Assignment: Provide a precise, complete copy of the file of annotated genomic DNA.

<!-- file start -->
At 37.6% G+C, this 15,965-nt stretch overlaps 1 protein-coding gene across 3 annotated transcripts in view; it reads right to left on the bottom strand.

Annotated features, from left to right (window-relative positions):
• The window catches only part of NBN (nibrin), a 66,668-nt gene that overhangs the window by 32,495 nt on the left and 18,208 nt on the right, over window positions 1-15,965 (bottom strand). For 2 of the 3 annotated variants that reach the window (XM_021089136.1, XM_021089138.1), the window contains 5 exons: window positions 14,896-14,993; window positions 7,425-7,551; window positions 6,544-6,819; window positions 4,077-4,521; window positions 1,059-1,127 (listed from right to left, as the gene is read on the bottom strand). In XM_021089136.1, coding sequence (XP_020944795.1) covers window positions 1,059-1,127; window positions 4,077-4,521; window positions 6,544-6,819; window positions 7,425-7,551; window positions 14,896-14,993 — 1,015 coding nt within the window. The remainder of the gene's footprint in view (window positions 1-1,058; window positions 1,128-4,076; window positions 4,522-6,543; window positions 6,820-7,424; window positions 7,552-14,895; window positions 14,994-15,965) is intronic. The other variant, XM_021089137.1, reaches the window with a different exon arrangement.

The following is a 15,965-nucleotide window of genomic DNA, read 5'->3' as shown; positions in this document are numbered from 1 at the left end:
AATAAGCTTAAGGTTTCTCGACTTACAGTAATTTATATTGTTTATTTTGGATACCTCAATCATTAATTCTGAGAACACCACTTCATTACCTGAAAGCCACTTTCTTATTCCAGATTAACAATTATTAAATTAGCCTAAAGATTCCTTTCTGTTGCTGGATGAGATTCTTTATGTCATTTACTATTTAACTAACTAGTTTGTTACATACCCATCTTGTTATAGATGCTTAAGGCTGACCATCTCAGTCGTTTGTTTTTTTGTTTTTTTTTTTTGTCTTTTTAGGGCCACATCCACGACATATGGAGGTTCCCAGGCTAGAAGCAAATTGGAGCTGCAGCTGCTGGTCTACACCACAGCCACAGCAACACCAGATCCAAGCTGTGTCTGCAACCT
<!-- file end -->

At 37.6% G+C, this 15,965-nt stretch overlaps 1 protein-coding gene across 3 annotated transcripts in view; it reads right to left on the bottom strand.

Annotated features, from left to right (window-relative positions):
• The window catches only part of NBN (nibrin), a 66,668-nt gene that overhangs the window by 32,495 nt on the left and 18,208 nt on the right, over window positions 1-15,965 (bottom strand). For 2 of the 3 annotated variants that reach the window (XM_021089136.1, XM_021089138.1), the window contains 5 exons: window positions 14,896-14,993; window positions 7,425-7,551; window positions 6,544-6,819; window positions 4,077-4,521; window positions 1,059-1,127 (listed from right to left, as the gene is read on the bottom strand). In XM_021089136.1, coding sequence (XP_020944795.1) covers window positions 1,059-1,127; window positions 4,077-4,521; window positions 6,544-6,819; window positions 7,425-7,551; window positions 14,896-14,993 — 1,015 coding nt within the window. The remainder of the gene's footprint in view (window positions 1-1,058; window positions 1,128-4,076; window positions 4,522-6,543; window positions 6,820-7,424; window positions 7,552-14,895; window positions 14,994-15,965) is intronic. The other variant, XM_021089137.1, reaches the window with a different exon arrangement.

The following is a 15,965-nucleotide window of genomic DNA, read 5'->3' as shown; positions in this document are numbered from 1 at the left end:
AATAAGCTTAAGGTTTCTCGACTTACAGTAATTTATATTGTTTATTTTGGATACCTCAATCATTAATTCTGAGAACACCACTTCATTACCTGAAAGCCACTTTCTTATTCCAGATTAACAATTATTAAATTAGCCTAAAGATTCCTTTCTGTTGCTGGATGAGATTCTTTATGTCATTTACTATTTAACTAACTAGTTTGTTACATACCCATCTTGTTATAGATGCTTAAGGCTGACCATCTCAGTCGTTTGTTTTTTTGTTTTTTTTTTTTGTCTTTTTAGGGCCACATCCACGACATATGGAGGTTCCCAGGCTAGAAGCAAATTGGAGCTGCAGCTGCTGGTCTACACCACAGCCACAGCAACACCAGATCCAAGCTGTGTCTGCAACCT